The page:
". . .your kingdom come, your will be done on earth as it is in heaven." Jesus (Matthew 6:10)

Friday, January 14, 2005

Faith Alone Is Never Enough

Since the advent of the “Charitable Choice” movement of the early Clinton era, Americans find it easier to look to the faith community to address many of the nation’s most pressing social challenges.

President Bush raised the bar higher when he created the White House Office for Community and Faith-Based Initiatives. Thanks to Bush’s leadership, each of the major cabinet level agencies that address social issues now have new offices focused on the role and importance of community and faith-based initiatives. It is clear that the playing field for receiving government funding through grants has been leveled dramatically. An Executive Order issued early in Bush’s first term removed numerous barriers to access for community and faith-based groups that sought funding in the open competition of grant writing.

All of this to say, times are interesting for faith-based, community organizations working in inner city neighborhoods like those in Dallas. It is definitely a new day when federal, state and local governments invite a wide variety of churches, synagogues and mosques to the table of community engagement, planning and service delivery that involves the use of public funds.

While it is encouraging that faith-based and community organizations are being drawn deeper into the important work of community development and renewal, big picture perspective needs to be kept in view. People of faith can do many things, some of which government cannot do. People of faith are making a huge difference in the lives of millions of individuals and in thousands of neighborhoods across the nation. People of faith should continue to be included in the movement to rebuild America’s crumbling inner cities.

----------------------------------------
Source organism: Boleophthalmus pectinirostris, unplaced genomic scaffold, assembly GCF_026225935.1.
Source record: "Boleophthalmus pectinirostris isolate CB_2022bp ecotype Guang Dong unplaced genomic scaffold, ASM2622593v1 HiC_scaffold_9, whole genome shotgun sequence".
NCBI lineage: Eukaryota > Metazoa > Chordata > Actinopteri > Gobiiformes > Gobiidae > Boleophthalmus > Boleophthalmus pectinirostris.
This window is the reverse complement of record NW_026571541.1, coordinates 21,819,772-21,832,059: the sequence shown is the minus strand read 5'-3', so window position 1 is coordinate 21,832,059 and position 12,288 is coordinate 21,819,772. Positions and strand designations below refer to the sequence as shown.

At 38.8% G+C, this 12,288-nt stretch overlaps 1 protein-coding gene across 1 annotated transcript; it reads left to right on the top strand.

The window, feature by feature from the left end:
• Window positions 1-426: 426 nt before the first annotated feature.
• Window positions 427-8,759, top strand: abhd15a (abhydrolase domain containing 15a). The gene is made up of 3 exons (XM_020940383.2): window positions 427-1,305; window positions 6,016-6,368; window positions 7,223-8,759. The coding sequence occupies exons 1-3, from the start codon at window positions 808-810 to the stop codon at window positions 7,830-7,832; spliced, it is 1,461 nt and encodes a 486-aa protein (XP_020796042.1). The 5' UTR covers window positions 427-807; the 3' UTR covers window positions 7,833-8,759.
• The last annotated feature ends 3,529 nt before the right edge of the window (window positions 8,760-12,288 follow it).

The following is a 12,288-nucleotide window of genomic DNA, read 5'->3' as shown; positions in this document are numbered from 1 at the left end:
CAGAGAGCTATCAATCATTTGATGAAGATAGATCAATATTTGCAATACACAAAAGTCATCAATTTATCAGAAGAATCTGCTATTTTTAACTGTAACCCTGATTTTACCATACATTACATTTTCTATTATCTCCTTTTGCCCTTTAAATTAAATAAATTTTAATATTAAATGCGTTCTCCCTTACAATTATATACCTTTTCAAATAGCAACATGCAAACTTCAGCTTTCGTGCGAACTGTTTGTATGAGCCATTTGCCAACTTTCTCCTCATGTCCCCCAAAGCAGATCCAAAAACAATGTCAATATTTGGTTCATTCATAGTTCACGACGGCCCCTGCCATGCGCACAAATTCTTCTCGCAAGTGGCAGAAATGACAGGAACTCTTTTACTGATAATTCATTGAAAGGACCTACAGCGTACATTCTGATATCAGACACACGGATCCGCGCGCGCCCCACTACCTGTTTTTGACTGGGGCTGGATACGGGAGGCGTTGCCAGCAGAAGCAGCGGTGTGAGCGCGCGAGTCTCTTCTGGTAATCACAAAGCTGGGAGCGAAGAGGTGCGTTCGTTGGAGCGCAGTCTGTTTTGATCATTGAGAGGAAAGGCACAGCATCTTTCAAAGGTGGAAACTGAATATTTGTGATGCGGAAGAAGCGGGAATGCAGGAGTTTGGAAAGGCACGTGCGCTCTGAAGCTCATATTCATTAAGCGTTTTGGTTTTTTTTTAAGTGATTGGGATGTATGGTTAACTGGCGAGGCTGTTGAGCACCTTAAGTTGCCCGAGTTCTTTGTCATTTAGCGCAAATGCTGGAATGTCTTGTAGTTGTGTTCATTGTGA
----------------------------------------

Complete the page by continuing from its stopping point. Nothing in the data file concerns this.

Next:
But faith will never be enough when it comes to any comprehensive renewal of urban communities.

Faith must be joined by fair, equitable and well-informed public policy if America’s inner city areas are to be reclaimed for decent living. Take just three examples of pressing community issues demanding better public policy: education, housing and health care.


Urban schools in America are struggling and in disarray. Community groups, including persons of faith, must be involved here as never before. Over the last decade volunteers and staff members from Central Dallas Ministries have worked in over a dozen public schools to assist teachers, administrators and students in learning and teaching.

But our faith alone cannot lift the load today.

Leaders in the public arena must address issues associated with more adequate funding, higher standards for teachers and administrators, equitable distribution of resources within school districts and blatant discrimination based on class. These issues begin at the local level and extend all the way through Austin’s statehouse to Washington. When it comes to our schools, faith must be joined by decisive and aggressive public action for the good of all our children.


America is in the midst of a workforce housing shortage. The housing crisi s has been building for over five decades. We see it in the inner city of Dallas, as well as inevery major city in America. Faith-based and community-led non-profit housing organizations can play a role in addressing the shortage. However, it would be foolish to think they can end the crisis. Again, public policy makers must take steps to incentivize the work of developers in low-income, inner city areas. The problems here are complex. New leadership is needed beginning at the local level and extending to the national. Faith is not enough.